14.3. Hall Coefficient

For simple one-carrier type conductors, the Hall coefficient provides a direct measurement of the carrier density through the relation RH = l/ne (in MKS units), where e is the charge on the electron. Since pristine C60 and C70 have a very low carrier density, no Hall effect has been measured on these materials. Thus Hall effect measurements have been limited to doped fullerenes near their minimum resistivity stoichiometrics (see §14.1).

Temperature-dependent Hall effect measurements have been carried out in the temperature range 30 to 260 K on a K3C60 thin film [14.45]. Assuming three electrons per C60, the expected Hall coefficient RH based on a one carrier model (—1.5 x 10~9m3/C) would be about a factor of 4 greater in magnitude than the experimentally observed value RH = —0.35 x 10-9 m3/C at low T [14.45]. Experimentally RH changes sign from negative below 220 K to positive above 220 K (see Fig. 14.9) [14.45]. The small value of the observed Hall coefficient suggests multiple carrier pockets including both electrons and holes, consistent with band structure calculations (see §12.7.3). A reduction in the magnitude of the Hall coefficient could also arise from merohedral disorder effects (see §8.5) [14.23]. Since three electrons occupy states in the three flu (tlu) bands, it is reasonable to expect both electron and hole pockets in the Brillouin zone from elementary considerations. Multiple carrier types are also consistent with the Fermi surface calculations by Erwin and Pederson [14.93] and by Oshiyama et al. [14.13], who also found both electron and hole orbits on the Fermi surface.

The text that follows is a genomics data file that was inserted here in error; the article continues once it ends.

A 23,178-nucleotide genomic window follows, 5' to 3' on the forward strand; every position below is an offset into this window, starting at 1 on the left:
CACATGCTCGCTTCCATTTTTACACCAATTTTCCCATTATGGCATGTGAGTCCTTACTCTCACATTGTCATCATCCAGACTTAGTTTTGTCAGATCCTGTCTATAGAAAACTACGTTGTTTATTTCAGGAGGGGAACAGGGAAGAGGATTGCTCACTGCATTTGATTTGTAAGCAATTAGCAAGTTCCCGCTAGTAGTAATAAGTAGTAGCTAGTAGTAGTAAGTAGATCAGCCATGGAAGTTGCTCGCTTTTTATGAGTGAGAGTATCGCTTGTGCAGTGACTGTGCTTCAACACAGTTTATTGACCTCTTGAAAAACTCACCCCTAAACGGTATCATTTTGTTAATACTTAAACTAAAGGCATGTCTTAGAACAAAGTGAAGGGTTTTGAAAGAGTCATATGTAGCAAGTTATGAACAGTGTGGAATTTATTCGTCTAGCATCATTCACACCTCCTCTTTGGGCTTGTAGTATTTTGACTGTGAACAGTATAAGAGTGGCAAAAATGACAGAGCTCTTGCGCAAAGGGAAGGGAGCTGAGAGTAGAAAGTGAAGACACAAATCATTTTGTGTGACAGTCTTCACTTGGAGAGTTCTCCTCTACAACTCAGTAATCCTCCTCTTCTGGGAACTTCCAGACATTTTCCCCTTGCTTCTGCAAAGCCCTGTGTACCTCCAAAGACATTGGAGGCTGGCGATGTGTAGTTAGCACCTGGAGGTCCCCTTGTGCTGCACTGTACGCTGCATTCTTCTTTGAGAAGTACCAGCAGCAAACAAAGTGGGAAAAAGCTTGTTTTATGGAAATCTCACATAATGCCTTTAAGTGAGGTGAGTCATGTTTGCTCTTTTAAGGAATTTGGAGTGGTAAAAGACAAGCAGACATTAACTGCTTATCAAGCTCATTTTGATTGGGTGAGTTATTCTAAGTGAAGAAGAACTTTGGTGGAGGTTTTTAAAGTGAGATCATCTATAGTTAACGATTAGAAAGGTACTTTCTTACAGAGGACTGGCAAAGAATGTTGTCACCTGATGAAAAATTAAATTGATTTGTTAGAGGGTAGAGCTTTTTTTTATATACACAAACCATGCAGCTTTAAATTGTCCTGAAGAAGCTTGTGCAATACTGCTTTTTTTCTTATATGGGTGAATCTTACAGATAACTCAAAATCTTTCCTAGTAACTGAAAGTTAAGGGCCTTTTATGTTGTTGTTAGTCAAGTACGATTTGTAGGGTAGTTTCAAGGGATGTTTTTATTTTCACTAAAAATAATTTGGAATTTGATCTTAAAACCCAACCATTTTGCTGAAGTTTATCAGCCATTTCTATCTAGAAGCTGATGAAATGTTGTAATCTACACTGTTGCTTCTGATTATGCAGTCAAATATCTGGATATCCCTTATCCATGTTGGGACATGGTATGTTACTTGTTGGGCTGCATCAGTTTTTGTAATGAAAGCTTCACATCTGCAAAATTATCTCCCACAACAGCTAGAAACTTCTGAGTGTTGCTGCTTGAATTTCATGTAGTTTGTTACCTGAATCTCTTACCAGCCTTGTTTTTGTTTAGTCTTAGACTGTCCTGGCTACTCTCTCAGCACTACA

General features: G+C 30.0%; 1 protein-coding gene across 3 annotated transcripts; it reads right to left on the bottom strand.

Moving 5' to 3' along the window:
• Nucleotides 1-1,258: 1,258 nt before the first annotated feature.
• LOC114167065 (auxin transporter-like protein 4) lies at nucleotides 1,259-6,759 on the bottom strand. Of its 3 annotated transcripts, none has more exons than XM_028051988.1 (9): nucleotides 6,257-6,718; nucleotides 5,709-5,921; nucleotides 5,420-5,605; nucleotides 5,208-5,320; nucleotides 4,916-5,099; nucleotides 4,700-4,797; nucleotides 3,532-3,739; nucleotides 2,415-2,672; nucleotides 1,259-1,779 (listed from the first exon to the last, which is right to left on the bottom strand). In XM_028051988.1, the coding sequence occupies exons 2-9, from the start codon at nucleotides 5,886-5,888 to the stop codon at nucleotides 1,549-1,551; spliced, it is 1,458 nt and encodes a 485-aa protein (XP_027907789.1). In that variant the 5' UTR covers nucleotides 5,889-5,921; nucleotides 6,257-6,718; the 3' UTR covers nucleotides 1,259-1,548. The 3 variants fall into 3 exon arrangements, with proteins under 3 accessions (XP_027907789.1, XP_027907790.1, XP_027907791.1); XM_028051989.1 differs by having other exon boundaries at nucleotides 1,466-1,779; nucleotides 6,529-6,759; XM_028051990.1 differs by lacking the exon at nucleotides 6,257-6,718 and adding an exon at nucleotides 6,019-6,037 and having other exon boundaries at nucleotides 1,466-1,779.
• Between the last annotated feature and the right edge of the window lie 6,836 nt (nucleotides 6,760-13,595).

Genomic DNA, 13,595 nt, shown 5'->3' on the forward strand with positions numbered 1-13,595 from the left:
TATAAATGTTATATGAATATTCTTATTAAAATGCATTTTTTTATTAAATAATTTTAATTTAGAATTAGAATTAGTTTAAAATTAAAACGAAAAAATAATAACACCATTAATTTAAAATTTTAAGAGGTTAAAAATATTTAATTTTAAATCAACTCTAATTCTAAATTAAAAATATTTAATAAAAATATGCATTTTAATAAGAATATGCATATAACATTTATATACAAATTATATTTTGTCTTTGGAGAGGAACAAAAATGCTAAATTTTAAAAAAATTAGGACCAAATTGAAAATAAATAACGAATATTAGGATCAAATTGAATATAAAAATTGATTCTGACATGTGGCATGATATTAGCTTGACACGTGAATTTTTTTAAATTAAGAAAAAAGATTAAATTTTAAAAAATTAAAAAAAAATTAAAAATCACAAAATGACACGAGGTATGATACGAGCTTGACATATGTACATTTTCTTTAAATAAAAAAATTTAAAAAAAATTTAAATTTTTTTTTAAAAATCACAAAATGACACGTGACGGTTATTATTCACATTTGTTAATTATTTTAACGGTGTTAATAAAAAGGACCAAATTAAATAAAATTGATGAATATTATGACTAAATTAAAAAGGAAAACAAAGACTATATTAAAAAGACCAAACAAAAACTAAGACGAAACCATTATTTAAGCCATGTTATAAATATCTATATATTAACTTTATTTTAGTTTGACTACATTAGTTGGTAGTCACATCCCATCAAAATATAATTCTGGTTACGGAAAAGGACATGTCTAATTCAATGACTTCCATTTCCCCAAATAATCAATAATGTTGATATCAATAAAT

Measurements of RH(T) on K4C70 show similar behavior to that found for K3C60 with small magnitudes of RH (-2 x 10_9m3/C at low T) and a crossover from negative to positive RH at ~80 K [14.27]. Incidentally, the Hall coefficient RH of K-intercalated graphite intercalation compounds (GICs) (see §2.13) also changes sign in the same temperature range [14.94].